An insulin inhaler that may offer a more convenient alternative to insulin injections for people with diabetes is being considered for approval by the U.S. Food and Drug Administration.
The palm-sized inhaler contains an insulin powder called Afresa, which dissolves in the lungs and then travels the bloodstream, The New York Times reported. The device and powder were developed by California-based MannKind Corporation, which is asking the FDA to approve the system's use in people with type 1 and type 2 diabetes.
"The patient's breathing action does the job," Matthew J. Pfeffer, chief financial officer at MannKind, told the Times. "The airflow through the cartridge allows the powder to be inhaled."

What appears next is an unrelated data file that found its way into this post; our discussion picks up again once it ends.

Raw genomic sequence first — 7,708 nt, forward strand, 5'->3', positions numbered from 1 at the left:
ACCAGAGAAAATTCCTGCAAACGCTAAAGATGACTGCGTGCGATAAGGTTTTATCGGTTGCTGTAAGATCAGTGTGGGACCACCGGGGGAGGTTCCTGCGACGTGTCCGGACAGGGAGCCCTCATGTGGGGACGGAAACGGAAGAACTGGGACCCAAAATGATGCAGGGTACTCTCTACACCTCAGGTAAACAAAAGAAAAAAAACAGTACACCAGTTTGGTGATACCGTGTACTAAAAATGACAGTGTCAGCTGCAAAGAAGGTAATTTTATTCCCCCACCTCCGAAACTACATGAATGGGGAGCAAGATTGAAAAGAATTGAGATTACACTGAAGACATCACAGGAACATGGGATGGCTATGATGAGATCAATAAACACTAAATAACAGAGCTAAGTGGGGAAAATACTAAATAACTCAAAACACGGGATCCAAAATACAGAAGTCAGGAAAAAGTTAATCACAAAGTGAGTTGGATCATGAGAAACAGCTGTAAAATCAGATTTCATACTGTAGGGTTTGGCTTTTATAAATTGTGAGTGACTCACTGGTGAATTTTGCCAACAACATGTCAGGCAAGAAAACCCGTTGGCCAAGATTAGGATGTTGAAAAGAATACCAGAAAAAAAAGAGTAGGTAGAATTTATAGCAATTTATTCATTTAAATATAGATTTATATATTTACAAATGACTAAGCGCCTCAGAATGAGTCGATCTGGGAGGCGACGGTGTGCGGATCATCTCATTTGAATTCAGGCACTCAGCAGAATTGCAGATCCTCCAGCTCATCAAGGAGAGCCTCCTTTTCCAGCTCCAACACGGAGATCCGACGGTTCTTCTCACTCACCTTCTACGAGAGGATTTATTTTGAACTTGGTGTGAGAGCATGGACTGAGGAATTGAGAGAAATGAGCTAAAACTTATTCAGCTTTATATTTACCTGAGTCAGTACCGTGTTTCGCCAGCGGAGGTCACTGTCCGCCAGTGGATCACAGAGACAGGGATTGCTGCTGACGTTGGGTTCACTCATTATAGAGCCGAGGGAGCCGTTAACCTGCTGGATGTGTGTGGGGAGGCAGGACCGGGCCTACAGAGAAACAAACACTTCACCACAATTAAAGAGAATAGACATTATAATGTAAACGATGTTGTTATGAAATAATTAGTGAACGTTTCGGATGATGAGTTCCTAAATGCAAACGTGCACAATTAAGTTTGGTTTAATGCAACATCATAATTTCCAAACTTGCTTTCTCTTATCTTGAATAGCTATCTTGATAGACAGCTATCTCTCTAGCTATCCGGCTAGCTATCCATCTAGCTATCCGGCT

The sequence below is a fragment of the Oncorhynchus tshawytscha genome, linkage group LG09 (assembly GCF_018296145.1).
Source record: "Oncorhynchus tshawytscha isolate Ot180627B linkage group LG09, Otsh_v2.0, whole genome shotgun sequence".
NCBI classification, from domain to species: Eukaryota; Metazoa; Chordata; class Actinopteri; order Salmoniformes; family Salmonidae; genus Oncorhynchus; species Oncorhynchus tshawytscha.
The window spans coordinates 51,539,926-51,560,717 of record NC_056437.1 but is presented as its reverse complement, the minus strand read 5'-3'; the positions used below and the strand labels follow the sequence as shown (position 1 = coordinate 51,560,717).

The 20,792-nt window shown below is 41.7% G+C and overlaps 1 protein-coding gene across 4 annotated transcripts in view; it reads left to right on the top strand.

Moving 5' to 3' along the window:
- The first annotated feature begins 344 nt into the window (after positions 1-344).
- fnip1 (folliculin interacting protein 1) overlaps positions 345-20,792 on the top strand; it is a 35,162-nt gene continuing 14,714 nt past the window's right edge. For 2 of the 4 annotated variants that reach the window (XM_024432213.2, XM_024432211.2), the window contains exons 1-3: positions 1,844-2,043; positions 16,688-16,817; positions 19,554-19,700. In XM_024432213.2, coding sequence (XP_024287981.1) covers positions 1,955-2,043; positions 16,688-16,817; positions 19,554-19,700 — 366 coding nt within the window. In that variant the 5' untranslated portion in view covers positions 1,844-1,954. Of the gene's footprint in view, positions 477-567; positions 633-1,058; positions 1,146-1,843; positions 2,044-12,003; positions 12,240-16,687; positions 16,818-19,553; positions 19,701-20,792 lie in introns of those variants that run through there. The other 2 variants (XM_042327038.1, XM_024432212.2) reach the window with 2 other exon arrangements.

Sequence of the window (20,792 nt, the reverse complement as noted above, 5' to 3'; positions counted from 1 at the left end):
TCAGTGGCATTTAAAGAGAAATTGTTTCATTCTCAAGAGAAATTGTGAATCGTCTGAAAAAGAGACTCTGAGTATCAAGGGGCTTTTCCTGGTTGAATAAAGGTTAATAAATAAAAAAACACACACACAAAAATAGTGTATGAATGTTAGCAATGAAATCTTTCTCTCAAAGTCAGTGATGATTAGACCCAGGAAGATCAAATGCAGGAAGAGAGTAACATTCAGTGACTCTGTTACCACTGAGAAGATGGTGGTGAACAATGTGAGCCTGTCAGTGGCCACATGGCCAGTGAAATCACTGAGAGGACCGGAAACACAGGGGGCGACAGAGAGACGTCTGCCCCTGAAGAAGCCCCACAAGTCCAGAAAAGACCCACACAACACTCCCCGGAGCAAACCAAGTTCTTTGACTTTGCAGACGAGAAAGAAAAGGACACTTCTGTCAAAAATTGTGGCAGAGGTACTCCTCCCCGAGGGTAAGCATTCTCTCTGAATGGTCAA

Patients put insulin doses -- pre-packaged in cartridges -- into the inhaler and turn the mouthpiece to release the insulin. The inhaler uses no electricity or compressed gas. "The patient's breathing action does the job," Pfeffer said. "The airflow through the cartridge allows the powder to be inhaled."
An insulin inhaler introduced by Pfizer in 2006 was taken off the market less than two years later due to poor sales. The inhaler was too large and awkward, according to some experts, the Times said.